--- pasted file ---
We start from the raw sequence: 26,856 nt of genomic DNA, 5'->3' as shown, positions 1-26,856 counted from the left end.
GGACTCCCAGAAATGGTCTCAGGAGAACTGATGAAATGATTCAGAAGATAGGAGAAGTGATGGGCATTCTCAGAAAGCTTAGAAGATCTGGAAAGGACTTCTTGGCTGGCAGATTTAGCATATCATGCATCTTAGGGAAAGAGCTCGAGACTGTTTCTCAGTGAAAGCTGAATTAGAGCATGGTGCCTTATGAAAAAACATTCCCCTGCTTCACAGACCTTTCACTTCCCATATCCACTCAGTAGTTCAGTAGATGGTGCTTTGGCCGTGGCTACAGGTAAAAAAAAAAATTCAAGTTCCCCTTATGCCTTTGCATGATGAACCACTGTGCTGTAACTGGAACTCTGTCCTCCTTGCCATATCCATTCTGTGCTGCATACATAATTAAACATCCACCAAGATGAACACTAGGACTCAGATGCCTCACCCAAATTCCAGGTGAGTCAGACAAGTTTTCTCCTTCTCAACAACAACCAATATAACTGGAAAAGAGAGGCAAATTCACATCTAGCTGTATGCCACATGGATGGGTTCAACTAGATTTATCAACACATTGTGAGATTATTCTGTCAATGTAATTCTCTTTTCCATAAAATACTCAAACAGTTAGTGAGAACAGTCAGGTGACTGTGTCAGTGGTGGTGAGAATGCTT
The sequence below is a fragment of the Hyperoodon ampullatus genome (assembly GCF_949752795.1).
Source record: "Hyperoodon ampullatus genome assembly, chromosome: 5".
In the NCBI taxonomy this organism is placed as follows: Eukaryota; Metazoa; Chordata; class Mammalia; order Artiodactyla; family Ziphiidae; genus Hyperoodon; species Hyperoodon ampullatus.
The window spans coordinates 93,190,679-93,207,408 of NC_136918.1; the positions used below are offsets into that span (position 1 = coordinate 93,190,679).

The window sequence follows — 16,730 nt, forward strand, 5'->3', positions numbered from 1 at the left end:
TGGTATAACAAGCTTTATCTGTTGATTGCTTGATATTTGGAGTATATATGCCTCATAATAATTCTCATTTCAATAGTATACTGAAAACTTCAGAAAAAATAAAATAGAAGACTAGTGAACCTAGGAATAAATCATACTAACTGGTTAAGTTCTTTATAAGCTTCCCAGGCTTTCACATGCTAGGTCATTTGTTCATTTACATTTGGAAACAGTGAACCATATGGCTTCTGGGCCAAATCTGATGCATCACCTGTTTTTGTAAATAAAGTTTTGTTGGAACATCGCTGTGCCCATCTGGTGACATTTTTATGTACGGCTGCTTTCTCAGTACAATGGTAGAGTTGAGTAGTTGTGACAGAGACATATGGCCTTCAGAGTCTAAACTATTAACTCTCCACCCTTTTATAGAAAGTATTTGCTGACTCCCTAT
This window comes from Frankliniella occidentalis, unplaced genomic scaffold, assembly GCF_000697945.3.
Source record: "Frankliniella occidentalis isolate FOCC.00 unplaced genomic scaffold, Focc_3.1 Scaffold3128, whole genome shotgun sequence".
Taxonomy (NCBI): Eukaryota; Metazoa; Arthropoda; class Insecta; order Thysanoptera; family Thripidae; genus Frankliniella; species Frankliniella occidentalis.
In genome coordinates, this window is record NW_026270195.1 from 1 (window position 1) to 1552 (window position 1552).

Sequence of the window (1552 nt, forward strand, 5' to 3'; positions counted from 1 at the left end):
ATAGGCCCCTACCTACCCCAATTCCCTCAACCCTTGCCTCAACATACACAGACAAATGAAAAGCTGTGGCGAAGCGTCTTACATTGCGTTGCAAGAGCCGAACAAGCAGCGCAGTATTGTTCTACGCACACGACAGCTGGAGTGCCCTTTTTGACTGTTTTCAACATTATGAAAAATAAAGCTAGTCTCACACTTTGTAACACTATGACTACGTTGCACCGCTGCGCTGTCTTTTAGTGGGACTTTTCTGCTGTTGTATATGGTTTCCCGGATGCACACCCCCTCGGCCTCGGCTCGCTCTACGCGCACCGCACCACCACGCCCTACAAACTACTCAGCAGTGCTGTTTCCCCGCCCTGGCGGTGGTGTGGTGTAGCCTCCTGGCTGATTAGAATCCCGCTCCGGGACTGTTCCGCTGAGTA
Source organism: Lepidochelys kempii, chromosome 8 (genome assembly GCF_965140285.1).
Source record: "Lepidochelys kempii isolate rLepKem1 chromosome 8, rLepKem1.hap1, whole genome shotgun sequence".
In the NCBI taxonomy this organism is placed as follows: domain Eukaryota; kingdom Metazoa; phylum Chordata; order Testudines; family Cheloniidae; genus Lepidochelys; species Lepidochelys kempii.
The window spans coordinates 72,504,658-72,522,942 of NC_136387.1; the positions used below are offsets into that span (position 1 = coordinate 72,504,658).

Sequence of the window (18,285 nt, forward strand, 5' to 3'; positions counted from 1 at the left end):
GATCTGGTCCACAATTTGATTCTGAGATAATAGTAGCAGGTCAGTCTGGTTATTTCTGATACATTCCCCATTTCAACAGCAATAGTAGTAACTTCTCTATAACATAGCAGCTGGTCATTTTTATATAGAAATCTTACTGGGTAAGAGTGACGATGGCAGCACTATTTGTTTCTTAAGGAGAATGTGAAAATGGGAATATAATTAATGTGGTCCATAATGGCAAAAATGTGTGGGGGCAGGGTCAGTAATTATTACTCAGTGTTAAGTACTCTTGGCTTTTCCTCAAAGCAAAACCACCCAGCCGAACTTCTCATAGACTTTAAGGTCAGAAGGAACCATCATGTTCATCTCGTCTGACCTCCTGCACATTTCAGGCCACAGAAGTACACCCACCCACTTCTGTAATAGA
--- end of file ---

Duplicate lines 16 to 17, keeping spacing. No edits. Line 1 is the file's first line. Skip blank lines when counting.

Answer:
Source record: "Lepidochelys kempii isolate rLepKem1 chromosome 8, rLepKem1.hap1, whole genome shotgun sequence".
In the NCBI taxonomy this organism is placed as follows: domain Eukaryota; kingdom Metazoa; phylum Chordata; order Testudines; family Cheloniidae; genus Lepidochelys; species Lepidochelys kempii.